Milling hard metal is considered one of the major challenges in precision machining. The motto ‘Rough soft, finish hard’ may sound familiar to all in the industry. In this article, we’re providing an overview on what the underlying reasons are and what manufacturing best practices are used to overcome this challenge.
Milling hard metal in general
When we look at machining hard metals in general, we can observe that the order of manufacturing steps may vary from part to part. It is usually the production engineer that determines how a given part can be machined. In some cases, contrary to the motto in our introduction, milling may follow heat-treatment, meaning that milling is performed on hardened steel.
Milling hardened steel has its challenges, but it has certain key advantages that make the extra effort well worth:
- no need for secondary operations,
- deformation due to heat-treatment can be avoided,
- parts have higher accuracy,
- costly finishing operations can be avoided.
In the following, we’re going to give you our top 5 tips on how to perform milling on hard metal.
Why is milling hardened materials so challenging?
To measure hardness of hardened steel, Rockwell C scale is used, while Rockwell B scale is better for softer steel. Hardness of typical hardened steel ranges between 48 and 65 HRC. Additive elements such as chromium, boron and vanadium are used to increase hardenability.
Hardened steel has higher springback which leads to having to exert higher cutting forces during machining. During the process, deflection and vibration of tools may compromise accuracy.
Higher cutting forces also lead to negative rake angles, dulling the cutting edge at an increased rate. Dull cutting edge generates more heat due to increased friction.
What’s more, slower feed rates may also contribute to increased heat.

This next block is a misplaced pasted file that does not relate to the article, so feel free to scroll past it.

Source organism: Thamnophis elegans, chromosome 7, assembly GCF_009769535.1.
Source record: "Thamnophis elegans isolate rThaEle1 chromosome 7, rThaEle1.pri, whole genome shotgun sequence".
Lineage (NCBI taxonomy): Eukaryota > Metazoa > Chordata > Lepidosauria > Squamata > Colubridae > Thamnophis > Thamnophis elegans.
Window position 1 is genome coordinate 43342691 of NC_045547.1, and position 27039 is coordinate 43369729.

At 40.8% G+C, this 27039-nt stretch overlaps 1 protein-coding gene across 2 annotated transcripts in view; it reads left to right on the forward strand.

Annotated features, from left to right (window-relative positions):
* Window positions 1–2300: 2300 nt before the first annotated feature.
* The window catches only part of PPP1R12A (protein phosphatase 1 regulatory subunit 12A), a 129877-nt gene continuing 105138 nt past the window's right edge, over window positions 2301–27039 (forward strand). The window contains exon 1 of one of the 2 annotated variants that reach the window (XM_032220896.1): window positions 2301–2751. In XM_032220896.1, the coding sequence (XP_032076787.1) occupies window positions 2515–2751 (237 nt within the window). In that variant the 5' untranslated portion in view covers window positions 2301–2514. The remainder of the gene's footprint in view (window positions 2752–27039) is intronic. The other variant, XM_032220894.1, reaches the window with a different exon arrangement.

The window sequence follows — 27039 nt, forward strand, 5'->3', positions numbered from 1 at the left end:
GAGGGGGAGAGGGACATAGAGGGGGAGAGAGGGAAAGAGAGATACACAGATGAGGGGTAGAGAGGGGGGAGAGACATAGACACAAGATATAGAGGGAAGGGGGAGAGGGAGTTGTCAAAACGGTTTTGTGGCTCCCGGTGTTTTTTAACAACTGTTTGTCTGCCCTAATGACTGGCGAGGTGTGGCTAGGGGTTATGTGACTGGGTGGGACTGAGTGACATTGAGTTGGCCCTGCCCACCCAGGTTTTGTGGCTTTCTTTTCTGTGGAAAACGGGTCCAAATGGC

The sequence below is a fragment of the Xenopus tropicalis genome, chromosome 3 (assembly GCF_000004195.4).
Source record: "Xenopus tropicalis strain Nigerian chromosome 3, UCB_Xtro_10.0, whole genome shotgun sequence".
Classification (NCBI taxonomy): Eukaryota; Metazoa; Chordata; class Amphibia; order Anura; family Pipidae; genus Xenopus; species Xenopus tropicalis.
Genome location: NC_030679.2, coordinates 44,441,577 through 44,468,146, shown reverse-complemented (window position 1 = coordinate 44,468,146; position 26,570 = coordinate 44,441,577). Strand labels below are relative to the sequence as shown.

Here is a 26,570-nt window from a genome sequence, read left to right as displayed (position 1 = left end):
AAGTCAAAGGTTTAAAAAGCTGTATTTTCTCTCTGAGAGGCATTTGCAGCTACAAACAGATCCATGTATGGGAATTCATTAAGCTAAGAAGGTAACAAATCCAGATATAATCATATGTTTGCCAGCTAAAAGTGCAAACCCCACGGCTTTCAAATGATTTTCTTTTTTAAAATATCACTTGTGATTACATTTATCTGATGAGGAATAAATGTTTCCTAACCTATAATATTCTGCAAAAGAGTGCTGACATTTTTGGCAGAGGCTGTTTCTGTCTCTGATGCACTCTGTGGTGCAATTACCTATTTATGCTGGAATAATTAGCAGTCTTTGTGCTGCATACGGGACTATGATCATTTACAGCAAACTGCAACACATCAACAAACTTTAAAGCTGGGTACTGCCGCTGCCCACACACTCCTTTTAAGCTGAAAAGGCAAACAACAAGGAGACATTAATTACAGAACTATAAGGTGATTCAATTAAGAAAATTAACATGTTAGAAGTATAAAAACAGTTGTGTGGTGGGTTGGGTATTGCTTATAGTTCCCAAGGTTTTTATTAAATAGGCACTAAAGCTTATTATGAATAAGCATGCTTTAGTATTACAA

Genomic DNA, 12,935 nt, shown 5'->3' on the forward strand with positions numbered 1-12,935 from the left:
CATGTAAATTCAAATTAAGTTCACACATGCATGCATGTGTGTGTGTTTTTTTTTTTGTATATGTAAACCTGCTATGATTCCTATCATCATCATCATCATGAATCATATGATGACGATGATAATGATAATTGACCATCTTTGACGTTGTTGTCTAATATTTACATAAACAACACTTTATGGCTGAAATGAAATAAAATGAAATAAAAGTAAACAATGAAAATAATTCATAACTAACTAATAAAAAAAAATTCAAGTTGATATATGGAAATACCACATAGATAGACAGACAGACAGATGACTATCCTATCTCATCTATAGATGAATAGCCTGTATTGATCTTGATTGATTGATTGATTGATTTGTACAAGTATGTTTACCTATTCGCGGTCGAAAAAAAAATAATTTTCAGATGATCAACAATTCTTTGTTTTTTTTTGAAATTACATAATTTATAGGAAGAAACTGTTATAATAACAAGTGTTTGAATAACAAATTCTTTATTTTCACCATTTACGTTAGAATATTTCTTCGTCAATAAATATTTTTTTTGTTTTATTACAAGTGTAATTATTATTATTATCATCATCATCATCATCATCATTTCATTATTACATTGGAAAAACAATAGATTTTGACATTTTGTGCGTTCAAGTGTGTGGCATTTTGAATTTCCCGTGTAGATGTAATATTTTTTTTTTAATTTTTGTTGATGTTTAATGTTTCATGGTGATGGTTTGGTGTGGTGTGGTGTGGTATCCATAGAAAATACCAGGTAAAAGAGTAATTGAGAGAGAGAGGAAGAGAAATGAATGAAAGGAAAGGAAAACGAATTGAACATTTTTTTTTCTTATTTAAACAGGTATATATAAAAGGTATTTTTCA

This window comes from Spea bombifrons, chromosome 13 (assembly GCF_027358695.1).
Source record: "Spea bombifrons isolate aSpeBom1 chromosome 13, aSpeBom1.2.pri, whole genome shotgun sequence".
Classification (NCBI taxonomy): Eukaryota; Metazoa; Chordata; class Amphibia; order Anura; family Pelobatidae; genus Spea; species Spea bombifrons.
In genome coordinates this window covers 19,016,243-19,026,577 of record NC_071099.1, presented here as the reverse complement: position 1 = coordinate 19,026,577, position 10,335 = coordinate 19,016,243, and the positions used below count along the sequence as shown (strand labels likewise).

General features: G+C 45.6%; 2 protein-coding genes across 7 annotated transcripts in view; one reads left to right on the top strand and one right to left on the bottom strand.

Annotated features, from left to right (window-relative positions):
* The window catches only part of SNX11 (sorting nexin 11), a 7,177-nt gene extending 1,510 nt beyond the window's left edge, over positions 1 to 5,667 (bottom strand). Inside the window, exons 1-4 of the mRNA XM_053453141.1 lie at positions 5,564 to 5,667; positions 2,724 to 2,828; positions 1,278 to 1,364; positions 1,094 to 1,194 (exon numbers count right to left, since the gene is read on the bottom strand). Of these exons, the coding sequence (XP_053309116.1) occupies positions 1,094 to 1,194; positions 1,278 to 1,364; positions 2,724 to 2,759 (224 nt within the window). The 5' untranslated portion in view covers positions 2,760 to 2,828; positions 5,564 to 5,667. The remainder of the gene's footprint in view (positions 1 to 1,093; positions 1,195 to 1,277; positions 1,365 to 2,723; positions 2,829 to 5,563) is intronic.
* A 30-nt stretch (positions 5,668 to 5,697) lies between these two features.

All in all, this extra load causes tools having to be replaced quite often.
Top 5 tips for milling hard metal
1. Select your tools carefully
To reduce thermal fluctuations on the cutting tool, machining is usually done dry, so you need tough, durable tools. For this reason, some coated carbide endmills are used where a special coating is responsible for heat resistance. Coatings of tools should also have high oxidation resistance, high surface hardness and low friction.
It is advised to choose the largest possible diameter endmill and shortest overhang.
2. Choose the right tool holder
Toolholders with set screws are too unbalanced for this use case and collet toolholders past 10,000 rpm should also be avoided.
Your best option is to select toolholders with hydraulic chucks between 10,000 and 20,000 rpm.
3. Machine dry
- Cutting dry means cutting without coolant
- when working with hardened materials, it is best to machine dry because coolants may cause microfractures in the coating, making it less durable
- dry machining will significantly extend the lifespan of the tool
- tools for milling hardened materials usually have special coatings as seen previously that will protect them from heat
4. Milling Paths
- when it comes to milling hard metal, predictable and consistent toolpaths are a must
- there are specific software solutions for toolpath generation for hard milling
- precize controlling the engagement angle of the cutter to protect the tool in the long run
5. Coolant strategy
- since heat generated hard milling is a lot higher than in case of traditional milling, it requires a different coolant strategy to flood cooling
- since flood cooling causes heat fluctuations in the cutting edge – commonly referred to as thermal shocks -, it often leads to wear and chipping of the cutting edge
- Therefore, air coolact or mist coolant are used